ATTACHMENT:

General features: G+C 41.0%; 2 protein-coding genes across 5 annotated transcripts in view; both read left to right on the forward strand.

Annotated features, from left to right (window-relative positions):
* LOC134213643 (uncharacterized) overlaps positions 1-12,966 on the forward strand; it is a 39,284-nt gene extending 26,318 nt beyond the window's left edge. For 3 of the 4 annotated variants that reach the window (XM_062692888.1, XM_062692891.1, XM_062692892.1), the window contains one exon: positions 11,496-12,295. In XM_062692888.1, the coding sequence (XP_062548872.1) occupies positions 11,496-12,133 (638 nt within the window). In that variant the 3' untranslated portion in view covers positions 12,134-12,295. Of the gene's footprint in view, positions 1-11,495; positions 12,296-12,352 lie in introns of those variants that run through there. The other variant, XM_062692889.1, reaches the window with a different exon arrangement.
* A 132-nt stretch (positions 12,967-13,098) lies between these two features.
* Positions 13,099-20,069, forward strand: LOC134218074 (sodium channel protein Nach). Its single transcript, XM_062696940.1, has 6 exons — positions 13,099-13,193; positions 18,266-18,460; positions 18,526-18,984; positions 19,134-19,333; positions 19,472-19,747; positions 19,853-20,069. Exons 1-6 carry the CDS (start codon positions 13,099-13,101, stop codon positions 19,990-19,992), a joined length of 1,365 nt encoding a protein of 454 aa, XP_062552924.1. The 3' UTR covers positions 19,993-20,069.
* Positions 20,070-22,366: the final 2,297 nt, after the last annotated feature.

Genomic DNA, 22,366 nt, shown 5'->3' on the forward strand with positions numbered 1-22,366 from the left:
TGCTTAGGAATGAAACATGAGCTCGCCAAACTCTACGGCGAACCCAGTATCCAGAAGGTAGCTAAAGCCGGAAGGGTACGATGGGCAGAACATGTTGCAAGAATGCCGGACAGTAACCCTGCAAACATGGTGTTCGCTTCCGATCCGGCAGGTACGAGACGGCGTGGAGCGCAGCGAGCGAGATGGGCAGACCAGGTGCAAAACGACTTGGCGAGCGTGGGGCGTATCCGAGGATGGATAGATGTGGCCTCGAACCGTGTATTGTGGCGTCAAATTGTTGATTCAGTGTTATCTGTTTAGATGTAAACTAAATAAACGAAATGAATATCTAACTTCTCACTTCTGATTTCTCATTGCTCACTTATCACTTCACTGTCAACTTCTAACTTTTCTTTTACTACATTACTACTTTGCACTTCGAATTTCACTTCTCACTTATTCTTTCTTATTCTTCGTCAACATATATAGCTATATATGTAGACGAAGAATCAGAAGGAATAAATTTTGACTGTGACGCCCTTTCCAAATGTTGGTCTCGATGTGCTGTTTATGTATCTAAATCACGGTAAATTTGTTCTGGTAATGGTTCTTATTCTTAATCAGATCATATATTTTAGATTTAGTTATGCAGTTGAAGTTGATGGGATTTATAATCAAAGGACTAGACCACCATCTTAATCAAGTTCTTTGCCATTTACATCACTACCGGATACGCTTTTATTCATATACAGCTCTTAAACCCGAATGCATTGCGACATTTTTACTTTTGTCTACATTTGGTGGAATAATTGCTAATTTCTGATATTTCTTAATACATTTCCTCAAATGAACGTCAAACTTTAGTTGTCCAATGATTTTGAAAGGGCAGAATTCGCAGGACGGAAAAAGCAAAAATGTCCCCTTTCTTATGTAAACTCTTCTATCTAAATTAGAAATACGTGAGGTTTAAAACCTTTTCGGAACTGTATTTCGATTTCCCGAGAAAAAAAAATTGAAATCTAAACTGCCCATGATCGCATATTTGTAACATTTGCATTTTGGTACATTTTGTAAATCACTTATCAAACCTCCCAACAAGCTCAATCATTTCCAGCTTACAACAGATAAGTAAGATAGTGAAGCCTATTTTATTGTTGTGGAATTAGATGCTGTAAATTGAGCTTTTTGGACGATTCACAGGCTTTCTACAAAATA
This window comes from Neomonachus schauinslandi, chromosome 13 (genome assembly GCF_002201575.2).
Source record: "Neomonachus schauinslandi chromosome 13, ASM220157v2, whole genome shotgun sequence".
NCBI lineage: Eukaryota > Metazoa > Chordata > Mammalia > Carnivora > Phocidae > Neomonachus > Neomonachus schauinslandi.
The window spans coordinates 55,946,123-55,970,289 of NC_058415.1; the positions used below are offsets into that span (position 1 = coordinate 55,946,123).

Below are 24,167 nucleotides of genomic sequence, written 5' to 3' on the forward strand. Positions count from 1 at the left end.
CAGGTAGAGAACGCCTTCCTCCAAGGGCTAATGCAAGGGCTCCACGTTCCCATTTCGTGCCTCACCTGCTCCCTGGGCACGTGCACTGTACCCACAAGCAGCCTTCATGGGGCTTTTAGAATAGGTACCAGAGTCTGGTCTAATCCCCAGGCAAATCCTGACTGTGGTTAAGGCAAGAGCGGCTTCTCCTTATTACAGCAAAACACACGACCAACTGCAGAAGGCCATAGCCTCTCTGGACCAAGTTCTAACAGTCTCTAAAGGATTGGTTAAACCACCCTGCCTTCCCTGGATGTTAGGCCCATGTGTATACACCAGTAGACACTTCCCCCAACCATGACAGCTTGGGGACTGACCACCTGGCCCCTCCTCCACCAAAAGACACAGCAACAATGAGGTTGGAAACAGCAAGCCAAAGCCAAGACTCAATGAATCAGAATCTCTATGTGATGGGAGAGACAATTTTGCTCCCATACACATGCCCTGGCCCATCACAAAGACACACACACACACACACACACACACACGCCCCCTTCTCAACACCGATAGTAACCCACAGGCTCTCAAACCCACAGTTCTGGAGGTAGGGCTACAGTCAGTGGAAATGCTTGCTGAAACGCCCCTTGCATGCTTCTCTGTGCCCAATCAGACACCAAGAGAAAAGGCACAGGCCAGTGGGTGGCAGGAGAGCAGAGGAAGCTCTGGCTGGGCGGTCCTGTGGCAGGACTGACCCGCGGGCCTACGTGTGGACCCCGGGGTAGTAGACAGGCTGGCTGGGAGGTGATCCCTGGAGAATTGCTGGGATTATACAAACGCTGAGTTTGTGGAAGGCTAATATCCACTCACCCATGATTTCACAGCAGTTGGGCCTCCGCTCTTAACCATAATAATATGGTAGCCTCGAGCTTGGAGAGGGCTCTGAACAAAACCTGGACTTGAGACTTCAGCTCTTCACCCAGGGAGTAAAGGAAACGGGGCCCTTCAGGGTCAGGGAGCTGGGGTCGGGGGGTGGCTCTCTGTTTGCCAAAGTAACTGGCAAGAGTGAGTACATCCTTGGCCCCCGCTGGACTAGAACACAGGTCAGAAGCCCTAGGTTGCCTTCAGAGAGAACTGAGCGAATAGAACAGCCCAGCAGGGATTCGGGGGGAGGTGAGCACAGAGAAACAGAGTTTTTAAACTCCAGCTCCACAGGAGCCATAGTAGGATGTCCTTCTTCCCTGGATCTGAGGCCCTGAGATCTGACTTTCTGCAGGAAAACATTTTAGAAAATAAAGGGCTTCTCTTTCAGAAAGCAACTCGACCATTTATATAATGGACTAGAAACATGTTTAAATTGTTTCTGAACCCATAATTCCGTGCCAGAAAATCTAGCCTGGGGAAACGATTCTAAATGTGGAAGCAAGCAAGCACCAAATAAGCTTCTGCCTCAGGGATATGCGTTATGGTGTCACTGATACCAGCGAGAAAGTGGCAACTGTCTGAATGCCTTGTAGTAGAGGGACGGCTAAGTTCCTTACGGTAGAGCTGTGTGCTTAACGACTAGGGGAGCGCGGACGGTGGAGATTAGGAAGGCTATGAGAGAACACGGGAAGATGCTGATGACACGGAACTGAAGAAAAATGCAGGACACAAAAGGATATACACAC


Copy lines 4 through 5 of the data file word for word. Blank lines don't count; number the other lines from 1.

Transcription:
* A 132-nt stretch (positions 12,967-13,098) lies between these two features.
* Positions 13,099-20,069, forward strand: LOC134218074 (sodium channel protein Nach). Its single transcript, XM_062696940.1, has 6 exons — positions 13,099-13,193; positions 18,266-18,460; positions 18,526-18,984; positions 19,134-19,333; positions 19,472-19,747; positions 19,853-20,069. Exons 1-6 carry the CDS (start codon positions 13,099-13,101, stop codon positions 19,990-19,992), a joined length of 1,365 nt encoding a protein of 454 aa, XP_062552924.1. The 3' UTR covers positions 19,993-20,069.